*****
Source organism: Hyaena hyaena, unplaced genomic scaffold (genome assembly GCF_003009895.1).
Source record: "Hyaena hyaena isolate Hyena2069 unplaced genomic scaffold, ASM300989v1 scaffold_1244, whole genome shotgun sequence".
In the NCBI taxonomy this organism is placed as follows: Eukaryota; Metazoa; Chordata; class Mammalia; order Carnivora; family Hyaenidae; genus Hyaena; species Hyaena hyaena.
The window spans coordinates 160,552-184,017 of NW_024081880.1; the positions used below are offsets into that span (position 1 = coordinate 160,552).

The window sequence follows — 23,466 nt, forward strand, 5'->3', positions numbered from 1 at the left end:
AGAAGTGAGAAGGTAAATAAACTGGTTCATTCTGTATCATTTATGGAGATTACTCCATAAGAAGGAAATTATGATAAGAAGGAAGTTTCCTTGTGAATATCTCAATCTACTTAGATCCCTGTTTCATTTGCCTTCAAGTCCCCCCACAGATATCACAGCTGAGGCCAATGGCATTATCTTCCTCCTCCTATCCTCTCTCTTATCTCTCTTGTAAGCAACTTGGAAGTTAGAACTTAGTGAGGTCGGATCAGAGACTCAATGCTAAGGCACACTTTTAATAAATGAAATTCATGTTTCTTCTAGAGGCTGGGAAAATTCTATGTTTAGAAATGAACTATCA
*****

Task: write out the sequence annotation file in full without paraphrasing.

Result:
Source organism: Hyaena hyaena, unplaced genomic scaffold (genome assembly GCF_003009895.1).
Source record: "Hyaena hyaena isolate Hyena2069 unplaced genomic scaffold, ASM300989v1 scaffold_1244, whole genome shotgun sequence".
In the NCBI taxonomy this organism is placed as follows: Eukaryota; Metazoa; Chordata; class Mammalia; order Carnivora; family Hyaenidae; genus Hyaena; species Hyaena hyaena.
The window spans coordinates 160,552-184,017 of NW_024081880.1; the positions used below are offsets into that span (position 1 = coordinate 160,552).

The window sequence follows — 23,466 nt, forward strand, 5'->3', positions numbered from 1 at the left end:
AGAAGTGAGAAGGTAAATAAACTGGTTCATTCTGTATCATTTATGGAGATTACTCCATAAGAAGGAAATTATGATAAGAAGGAAGTTTCCTTGTGAATATCTCAATCTACTTAGATCCCTGTTTCATTTGCCTTCAAGTCCCCCCACAGATATCACAGCTGAGGCCAATGGCATTATCTTCCTCCTCCTATCCTCTCTCTTATCTCTCTTGTAAGCAACTTGGAAGTTAGAACTTAGTGAGGTCGGATCAGAGACTCAATGCTAAGGCACACTTTTAATAAATGAAATTCATGTTTCTTCTAGAGGCTGGGAAAATTCTATGTTTAGAAATGAACTATCA